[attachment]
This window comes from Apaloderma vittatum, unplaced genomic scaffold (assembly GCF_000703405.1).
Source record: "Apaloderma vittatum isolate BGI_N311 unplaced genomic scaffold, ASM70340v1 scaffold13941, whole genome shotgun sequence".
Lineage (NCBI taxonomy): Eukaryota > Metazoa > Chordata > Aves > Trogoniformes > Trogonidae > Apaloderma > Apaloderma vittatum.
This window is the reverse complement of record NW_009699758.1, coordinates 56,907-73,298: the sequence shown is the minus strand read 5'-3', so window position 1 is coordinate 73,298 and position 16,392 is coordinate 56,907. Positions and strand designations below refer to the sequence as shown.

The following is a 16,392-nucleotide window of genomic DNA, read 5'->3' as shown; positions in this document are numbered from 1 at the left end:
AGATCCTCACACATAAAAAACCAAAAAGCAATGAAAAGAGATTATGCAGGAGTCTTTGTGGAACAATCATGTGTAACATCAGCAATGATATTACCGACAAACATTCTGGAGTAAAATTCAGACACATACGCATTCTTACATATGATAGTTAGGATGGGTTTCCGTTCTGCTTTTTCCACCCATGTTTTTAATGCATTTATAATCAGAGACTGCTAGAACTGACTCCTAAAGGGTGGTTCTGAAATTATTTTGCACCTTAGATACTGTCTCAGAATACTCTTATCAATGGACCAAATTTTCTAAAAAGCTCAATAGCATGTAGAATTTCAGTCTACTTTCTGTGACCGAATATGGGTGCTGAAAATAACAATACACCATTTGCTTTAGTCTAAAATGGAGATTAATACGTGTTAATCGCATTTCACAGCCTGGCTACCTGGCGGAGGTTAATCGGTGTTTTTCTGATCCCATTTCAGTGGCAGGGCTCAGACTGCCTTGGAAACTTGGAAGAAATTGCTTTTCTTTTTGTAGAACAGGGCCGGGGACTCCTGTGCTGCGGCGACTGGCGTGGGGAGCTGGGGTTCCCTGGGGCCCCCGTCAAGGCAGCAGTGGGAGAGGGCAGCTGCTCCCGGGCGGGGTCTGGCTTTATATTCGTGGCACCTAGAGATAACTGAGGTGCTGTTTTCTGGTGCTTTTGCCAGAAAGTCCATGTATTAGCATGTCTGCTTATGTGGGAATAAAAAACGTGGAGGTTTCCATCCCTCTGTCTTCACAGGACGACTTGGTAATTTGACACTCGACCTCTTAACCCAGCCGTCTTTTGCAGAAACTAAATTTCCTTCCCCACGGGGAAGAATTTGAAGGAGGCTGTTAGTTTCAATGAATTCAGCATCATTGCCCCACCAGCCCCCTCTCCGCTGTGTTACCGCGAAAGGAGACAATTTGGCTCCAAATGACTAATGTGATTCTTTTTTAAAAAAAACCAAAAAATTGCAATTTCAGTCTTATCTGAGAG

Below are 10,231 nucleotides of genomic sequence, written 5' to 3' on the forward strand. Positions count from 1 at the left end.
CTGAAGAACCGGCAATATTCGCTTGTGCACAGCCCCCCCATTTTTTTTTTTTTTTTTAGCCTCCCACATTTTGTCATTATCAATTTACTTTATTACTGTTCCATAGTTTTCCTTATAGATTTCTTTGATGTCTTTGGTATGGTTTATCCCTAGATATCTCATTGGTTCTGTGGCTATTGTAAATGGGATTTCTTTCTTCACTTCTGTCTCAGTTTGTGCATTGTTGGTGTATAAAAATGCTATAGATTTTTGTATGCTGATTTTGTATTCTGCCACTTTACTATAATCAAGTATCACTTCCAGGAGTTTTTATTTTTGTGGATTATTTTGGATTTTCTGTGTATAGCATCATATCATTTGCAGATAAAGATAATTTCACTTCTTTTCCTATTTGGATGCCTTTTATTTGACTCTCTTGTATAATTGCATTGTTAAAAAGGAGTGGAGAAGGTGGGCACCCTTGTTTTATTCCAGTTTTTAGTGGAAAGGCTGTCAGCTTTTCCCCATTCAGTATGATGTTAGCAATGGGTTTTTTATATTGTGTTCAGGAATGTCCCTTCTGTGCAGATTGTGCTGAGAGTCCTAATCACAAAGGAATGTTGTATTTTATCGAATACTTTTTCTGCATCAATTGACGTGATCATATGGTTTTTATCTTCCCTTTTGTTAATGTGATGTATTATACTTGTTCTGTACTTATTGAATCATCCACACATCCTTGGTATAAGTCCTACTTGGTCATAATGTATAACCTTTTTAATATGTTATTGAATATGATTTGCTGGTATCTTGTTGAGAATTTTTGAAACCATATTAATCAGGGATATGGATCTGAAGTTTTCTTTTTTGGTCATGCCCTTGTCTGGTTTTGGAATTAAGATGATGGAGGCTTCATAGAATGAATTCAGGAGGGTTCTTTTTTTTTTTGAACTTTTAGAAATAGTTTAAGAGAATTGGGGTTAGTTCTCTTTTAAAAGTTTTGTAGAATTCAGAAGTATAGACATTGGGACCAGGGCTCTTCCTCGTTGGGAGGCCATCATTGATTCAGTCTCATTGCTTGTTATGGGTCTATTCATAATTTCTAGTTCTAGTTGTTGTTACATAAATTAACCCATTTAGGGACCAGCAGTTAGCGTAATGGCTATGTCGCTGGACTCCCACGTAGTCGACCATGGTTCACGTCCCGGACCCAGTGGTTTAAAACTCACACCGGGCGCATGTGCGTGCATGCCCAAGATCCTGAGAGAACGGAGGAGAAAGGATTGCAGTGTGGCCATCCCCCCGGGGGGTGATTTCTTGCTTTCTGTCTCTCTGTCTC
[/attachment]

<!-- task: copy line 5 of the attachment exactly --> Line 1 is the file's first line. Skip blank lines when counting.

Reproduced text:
The following is a 16,392-nucleotide window of genomic DNA, read 5'->3' as shown; positions in this document are numbered from 1 at the left end: